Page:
Arthur's next film was The Ex-Mrs. Bradford (1936), on loan to RKO Pictures, in which she starred opposite William Powell on his insistence, and hoped to take a long vacation afterwards. Cohn, however, rushed her into two more productions, Adventure in Manhattan (1936) and More Than a Secretary (1936). Neither film attracted much attention. Next, again without pause, she was re-teamed with Cooper, playing Calamity Jane in Cecil B. DeMille's The Plainsman (1936) on another loan, this time for Paramount Pictures. Arthur, who was De Mille's second choice after Mae West, described Calamity Jane as her favorite role thus far. Afterwards, she appeared as a working girl, her typical role, in Mitchell Leisen's screwball comedy, Easy Living (1937), with Ray Milland. She followed this with another screwball comedy, Capra's You Can't Take It with You, which teamed her with James Stewart. The film won an Academy Award for Best Picture with Arthur getting top billing.

So strong was her box office appeal by now that she was one of four finalists for the role of Scarlett O'Hara in Gone with the Wind (1939). The film's producer, David O. Selznick, had briefly romanced Arthur in the late 1920s when they both were with Paramount Pictures. Arthur re-united with director Frank Capra and Stewart for Mr. Smith Goes to Washington (1939), with Arthur cast once again as a working woman, this time one who teaches the naive Mr. Smith the ways of Washington, D.C.

Arthur continued to star in films such as Howard Hawks' Only Angels Have Wings (also 1939), with love interest Cary Grant, The Talk of the Town (1942), directed by George Stevens (also with Grant), and again for Stevens as a government clerk in The More the Merrier (1943), for which Arthur was nominated for the Academy Award for Best Actress (losing to Jennifer Jones for The Song of Bernadette). As a result of being in dispute with studio boss Harry Cohn, her fee for The Talk of the Town (1942) was only $50,000, while her male co-stars Grant and Ronald Colman received upwards of $100,000 each. Arthur remained Columbia's top star until the mid-1940s, when she left the studio, and Rita Hayworth took over as the studio's biggest name. Stevens famously called her "one of the greatest comediennes the screen has ever seen", while Capra credited her as "my favorite actress."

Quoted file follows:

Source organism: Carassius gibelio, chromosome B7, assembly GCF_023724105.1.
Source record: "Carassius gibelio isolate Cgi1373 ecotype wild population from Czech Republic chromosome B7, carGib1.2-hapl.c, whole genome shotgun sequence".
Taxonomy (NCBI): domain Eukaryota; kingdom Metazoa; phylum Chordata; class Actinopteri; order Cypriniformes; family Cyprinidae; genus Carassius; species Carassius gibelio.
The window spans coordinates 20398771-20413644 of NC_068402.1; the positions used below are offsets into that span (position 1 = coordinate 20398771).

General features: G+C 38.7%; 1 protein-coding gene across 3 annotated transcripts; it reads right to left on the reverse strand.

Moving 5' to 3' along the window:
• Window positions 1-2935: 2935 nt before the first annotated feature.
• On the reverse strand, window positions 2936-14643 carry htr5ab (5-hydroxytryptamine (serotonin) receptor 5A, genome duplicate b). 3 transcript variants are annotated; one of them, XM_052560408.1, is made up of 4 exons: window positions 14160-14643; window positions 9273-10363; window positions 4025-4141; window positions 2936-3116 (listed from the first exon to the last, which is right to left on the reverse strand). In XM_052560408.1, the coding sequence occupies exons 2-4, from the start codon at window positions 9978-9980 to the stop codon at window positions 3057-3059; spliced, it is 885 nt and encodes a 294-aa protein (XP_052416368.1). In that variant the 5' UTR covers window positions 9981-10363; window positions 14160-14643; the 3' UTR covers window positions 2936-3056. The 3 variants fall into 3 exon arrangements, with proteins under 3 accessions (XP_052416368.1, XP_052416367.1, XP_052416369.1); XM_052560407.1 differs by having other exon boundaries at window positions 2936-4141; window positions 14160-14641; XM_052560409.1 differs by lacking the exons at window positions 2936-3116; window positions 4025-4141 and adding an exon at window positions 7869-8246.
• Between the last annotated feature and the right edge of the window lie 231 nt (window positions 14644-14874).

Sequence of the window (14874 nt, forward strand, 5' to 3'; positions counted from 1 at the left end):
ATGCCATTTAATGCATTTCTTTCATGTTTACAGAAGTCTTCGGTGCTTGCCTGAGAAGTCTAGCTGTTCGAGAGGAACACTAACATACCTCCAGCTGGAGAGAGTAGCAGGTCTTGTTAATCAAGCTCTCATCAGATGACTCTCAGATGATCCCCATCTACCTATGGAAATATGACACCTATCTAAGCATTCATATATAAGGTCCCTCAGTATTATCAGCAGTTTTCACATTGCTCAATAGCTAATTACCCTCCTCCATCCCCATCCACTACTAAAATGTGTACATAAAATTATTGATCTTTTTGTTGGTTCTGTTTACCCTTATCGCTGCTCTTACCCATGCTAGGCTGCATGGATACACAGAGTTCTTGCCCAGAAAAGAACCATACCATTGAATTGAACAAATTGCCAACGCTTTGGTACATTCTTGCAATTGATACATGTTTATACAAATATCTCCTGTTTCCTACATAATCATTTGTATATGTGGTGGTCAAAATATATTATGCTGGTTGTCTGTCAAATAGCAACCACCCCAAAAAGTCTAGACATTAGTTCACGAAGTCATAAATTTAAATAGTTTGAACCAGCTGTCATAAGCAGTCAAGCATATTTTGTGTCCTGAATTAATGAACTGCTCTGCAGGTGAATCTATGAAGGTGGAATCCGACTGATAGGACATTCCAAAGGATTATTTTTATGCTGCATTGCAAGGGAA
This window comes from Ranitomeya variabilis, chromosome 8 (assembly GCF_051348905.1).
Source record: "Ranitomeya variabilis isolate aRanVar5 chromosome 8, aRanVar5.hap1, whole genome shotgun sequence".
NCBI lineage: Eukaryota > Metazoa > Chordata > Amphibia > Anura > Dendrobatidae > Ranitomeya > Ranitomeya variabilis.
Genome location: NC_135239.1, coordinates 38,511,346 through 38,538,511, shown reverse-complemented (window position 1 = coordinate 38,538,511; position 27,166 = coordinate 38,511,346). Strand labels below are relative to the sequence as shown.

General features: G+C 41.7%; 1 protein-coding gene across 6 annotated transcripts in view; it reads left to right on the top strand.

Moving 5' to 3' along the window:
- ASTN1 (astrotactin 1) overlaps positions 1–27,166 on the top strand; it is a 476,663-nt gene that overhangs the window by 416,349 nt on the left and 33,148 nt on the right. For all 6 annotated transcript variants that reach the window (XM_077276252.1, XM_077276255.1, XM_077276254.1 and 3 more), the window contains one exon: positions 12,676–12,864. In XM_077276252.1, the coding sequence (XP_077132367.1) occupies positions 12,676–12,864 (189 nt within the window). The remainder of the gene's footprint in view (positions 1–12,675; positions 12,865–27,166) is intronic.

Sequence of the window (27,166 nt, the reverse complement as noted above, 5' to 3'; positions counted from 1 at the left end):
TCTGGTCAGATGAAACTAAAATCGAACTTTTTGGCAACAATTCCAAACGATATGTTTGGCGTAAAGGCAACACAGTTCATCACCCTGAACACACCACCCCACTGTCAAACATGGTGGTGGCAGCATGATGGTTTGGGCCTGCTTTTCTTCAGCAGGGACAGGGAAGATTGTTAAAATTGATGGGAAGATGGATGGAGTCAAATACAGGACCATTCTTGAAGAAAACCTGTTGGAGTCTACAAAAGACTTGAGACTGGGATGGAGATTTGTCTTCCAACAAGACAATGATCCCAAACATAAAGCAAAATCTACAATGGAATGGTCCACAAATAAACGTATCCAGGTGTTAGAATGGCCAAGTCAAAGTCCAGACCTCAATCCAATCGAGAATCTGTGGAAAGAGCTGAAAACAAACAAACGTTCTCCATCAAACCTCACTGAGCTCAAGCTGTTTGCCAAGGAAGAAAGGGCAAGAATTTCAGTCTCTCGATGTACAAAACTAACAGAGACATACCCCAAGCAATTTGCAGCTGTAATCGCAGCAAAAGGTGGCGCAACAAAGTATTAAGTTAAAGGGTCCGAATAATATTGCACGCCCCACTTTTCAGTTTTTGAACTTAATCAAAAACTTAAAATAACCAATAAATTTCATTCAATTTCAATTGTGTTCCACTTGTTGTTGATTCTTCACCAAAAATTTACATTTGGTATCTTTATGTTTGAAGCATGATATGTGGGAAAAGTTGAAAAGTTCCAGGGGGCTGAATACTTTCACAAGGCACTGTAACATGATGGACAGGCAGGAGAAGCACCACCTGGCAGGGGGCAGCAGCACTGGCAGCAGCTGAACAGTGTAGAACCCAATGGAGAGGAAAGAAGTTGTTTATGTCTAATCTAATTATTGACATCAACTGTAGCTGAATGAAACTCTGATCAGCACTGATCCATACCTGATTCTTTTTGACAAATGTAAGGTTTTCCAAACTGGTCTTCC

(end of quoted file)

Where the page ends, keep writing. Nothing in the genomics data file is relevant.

Arthur retired when her contract with Columbia Pictures expired in 1944. She reportedly ran through the studio's streets, shouting "I'm free, I'm free!" For the next several years, she turned down virtually all film offers, the two exceptions being Billy Wilder's A Foreign Affair (1948), in which she played a congresswoman and rival of Marlene Dietrich, and as a homesteader's wife in the classic Western Shane (1953), which turned out to be the biggest box-office hit of her career. The latter was her final film, and the only color film in which she appeared.

Arthur's post-retirement work in theater was intermittent, somewhat curtailed by her unease and discomfort about working in public. Capra claimed she vomited in her dressing room between scenes, yet emerged each time to perform a flawless take. According to John Oller's biography, Jean Arthur: The Actress Nobody Knew (1997), Arthur developed a kind of stage fright punctuated with bouts of psychosomatic illnesses. A prime example was in 1945, when she was cast in the lead of the Garson Kanin play, Born Yesterday. Her nerves and insecurity got the better of her and she left the production before it reached Broadway, opening the door for a then-unknown Judy Holliday to take the part.

She did score a major triumph on Broadway in 1950, starring in an adaptation of Peter Pan playing the Boy Who Wouldn't Grow Up when she was almost 50. She tackled the role of her namesake, Joan of Arc, in a 1954 stage production of George Bernard Shaw's Saint Joan, but she left the play after a nervous breakdown and battles with director Harold Clurman.